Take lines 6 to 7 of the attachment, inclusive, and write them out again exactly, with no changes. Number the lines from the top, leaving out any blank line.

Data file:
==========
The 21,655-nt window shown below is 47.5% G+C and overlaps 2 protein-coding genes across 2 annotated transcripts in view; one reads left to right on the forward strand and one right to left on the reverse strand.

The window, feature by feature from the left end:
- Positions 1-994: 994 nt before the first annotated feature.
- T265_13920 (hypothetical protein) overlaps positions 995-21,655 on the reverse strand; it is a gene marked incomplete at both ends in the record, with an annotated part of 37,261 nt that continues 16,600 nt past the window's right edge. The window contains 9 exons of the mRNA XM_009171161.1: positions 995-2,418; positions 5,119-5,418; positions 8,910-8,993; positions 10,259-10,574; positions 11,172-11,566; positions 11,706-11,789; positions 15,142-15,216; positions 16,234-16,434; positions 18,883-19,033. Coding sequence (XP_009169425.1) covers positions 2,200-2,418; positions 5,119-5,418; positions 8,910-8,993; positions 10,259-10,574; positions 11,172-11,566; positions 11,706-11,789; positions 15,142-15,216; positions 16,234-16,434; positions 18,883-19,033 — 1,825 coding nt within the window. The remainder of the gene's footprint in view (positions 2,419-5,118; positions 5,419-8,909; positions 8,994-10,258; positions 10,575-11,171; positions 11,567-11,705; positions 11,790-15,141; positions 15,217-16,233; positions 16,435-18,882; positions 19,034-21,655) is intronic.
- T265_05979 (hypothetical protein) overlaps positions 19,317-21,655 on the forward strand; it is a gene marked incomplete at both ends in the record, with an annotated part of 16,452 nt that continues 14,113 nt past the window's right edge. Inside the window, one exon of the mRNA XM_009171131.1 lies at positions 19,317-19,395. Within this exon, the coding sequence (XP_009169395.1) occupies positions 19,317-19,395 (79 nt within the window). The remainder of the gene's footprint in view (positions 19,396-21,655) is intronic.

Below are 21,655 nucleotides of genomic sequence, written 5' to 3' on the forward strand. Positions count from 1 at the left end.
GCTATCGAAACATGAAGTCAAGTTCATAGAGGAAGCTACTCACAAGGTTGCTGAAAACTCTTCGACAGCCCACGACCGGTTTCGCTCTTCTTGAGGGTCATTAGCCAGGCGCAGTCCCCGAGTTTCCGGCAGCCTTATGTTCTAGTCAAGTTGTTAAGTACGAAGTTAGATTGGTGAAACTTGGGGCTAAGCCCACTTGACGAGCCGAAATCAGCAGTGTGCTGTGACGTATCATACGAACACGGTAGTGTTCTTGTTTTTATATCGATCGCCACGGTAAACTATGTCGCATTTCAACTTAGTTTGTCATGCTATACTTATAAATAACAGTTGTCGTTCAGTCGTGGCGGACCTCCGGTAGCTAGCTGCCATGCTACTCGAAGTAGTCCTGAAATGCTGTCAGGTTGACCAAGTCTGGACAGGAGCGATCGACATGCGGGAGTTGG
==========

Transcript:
Below are 21,655 nucleotides of genomic sequence, written 5' to 3' on the forward strand. Positions count from 1 at the left end.
GCTATCGAAACATGAAGTCAAGTTCATAGAGGAAGCTACTCACAAGGTTGCTGAAAACTCTTCGACAGCCCACGACCGGTTTCGCTCTTCTTGAGGGTCATTAGCCAGGCGCAGTCCCCGAGTTTCCGGCAGCCTTATGTTCTAGTCAAGTTGTTAAGTACGAAGTTAGATTGGTGAAACTTGGGGCTAAGCCCACTTGACGAGCCGAAATCAGCAGTGTGCTGTGACGTATCATACGAACACGGTAGTGTTCTTGTTTTTATATCGATCGCCACGGTAAACTATGTCGCATTTCAACTTAGTTTGTCATGCTATACTTATAAATAACAGTTGTCGTTCAGTCGTGGCGGACCTCCGGTAGCTAGCTGCCATGCTACTCGAAGTAGTCCTGAAATGCTGTCAGGTTGACCAAGTCTGGACAGGAGCGATCGACATGCGGGAGTTGG